These are a bit heavy on the marketing-speak and not as deep into the details as I like to get, but there are a few interesting bits making these videos worth posting; hardware and software designed in conjunction, optimization of the 3D engine, and insight into the magnitude of physical testing going into design validation.
Episode 1: Concept & Design
Episode 2: Display and 3D Framework
Episode 3: Testing
Episode 4: Manufacturing
Episode 5: Day One (all marketing here, but kinda cool to see all the pieces in action together)
I’d love to see how they make that sheetmetal housing. Hydroforming? Tricky welding?
Something to get us started off for 2010 – Dieter Rams interview via Gestalten.tv.
We’re big fans of Gary Hustwit’s Objectified movie (check out the trailer) here at Form Loves Function and we’re happy to learn that the DVD is available for Pre-Order on the Objectified website. We’re also happy to see the filmmaker embrace new distribution formats like USB drives and BluRay.
New screening dates are up also.
Everyone’s favorite Vice President of Search Products & User Experience, Marissa Mayer, talks about how innovation happens at Google. Well, how it happened three years ago anyway. Her 9 keystones are still relevant today:
- Ideas come from everywhere
- Share everything you can
- Hire brilliant people
- License to pursue dreams – Google gives employees 20% of their time to work on individual pet projects (50% of the projects launched in the second half 2005 were “20% time” projects)
It turns out when you take really smart people, give them really good tools they make really beautiful, amazing things that are really exciting and they do it with a lot of passion and momentum.
- Innovation, not instant perfection –
the key is iteration.
- Data is apolitical – decisions get made based on data, not on rank of the decision makers within the company
- Creativity loves constraint
- Users, not money
- Don’t kill projects, morph them
The question and answer session after her lecture is also quite enlightening.
Question: Why is it that companies with billions of dollars who can hire any designer or design firm in the world put out such crappy products?â€¨
Answer: Excellent products require more then just a good designer or a good design agencyâ€”they require humanistic and cultural vision, courage and discipline in execution (emphasis, mine). There are two reasons why crappy products are so common: first, most â€œcompanies with billions of dollarsâ€ donâ€™t want to charter new ways because they are in a defensive setting in order to defend their existing businessâ€”and when the billions and the business are gone, itâ€™s too late for change. Second, big companies normally have neither the people nor the processes to innovate and there are no real rewards for taking the risks and efforts required in the endeavor for excellent products. In my career, SONY under Akio Morita was the only big company which rejected the common addiction to mediocrity and went for world-changing innovations. Now they are stuck as wellâ€¦.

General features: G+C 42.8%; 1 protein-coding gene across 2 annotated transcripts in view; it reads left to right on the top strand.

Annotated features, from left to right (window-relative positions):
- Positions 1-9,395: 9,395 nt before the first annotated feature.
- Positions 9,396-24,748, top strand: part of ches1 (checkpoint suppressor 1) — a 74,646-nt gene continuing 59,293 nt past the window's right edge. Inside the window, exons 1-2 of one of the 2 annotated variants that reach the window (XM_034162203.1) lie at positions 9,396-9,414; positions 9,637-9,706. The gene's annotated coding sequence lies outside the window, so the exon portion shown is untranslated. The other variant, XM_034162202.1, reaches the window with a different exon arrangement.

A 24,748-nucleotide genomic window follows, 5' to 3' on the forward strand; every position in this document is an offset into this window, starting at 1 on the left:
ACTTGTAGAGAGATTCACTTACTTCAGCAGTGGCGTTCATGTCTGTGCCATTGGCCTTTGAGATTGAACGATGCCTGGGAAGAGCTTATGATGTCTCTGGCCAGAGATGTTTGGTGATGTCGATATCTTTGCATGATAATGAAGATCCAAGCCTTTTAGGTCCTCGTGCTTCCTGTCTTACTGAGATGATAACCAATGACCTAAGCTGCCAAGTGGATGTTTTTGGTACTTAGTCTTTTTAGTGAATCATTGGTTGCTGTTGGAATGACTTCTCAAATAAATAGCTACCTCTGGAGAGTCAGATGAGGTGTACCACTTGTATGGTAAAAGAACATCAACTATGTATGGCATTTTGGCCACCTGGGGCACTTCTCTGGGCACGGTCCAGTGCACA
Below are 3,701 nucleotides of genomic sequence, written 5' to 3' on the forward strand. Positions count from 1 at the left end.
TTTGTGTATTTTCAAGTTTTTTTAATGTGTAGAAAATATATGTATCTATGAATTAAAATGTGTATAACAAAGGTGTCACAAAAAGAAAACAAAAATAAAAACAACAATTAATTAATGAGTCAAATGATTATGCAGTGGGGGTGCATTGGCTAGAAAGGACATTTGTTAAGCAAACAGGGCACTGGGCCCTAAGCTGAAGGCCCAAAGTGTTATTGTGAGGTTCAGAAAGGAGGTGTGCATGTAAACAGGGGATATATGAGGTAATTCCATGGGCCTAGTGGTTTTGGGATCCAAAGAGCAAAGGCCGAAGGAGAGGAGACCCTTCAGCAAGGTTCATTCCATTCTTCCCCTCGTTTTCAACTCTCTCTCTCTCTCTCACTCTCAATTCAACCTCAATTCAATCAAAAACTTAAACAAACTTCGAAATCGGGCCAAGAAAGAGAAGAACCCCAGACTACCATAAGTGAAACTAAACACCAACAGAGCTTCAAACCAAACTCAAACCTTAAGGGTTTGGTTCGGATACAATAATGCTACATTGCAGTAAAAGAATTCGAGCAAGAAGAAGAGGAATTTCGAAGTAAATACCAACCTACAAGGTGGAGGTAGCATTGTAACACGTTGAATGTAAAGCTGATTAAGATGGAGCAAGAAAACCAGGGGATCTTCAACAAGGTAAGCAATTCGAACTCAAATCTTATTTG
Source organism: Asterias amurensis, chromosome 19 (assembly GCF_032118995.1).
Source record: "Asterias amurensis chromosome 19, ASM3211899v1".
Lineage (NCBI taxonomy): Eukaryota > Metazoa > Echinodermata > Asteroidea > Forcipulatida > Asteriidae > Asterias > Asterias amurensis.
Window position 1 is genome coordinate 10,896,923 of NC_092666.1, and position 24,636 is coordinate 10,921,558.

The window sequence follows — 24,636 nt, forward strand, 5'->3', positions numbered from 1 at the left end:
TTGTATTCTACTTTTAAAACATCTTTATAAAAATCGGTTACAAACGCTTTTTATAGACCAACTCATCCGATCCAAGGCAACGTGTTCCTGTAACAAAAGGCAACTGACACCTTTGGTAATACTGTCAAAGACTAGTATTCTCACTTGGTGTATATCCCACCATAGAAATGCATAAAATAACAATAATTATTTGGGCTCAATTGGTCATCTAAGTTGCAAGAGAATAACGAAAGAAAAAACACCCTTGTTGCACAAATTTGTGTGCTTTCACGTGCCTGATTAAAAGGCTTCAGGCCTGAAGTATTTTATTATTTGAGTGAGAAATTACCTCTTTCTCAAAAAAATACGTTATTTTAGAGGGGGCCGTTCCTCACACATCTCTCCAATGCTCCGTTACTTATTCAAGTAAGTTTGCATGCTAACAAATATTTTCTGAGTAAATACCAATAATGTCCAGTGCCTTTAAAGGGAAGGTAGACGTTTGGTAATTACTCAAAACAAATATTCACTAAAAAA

One of the best ideas I’ve heard in a while:
…an industrial design professor and an engineering professor decided to switch students for one quarter each year, each teaching their contrasting discipline and perspective. The engineering students are exposed to creativity techniques, user empathy, and visual communication. Industrial design students are experimenting with injection molded polymers, carbon fiber composite lay-up, thermoforming and materials science. The two groups later are combined into design teams to work on an industry sponsored project together.Â …
When I finished reading this article, “BYD throws 5,000 low-cost engineers at auto battery packs,” I wasn’t too surprised to hear that a gigantic Chinese manufacturing company was working on new battery technology. After spending a total of about 6 months in Chinese factories over the past 3 years, I wasn’t surprised to hear that they are planning to sell said batteries to competing auto companies. I also wasn’t surprised to hear that their engineers get paid about 15% of what most entry to mid-level American engineers make. See, I’ve been pondering this situation for a long time. If you’re an American or European engineer you should worried about how you can compete with someone of the same skill level making almost a tenth of what you make. What is so special about your skill set that makes you worth ten times the money? There are CEO’s all over the country that aren’t convinced. The design and manufacturing climate is changing. How are high-paid design and research engineers going to justify their value? I have some ideas and I’m curious to hear yours.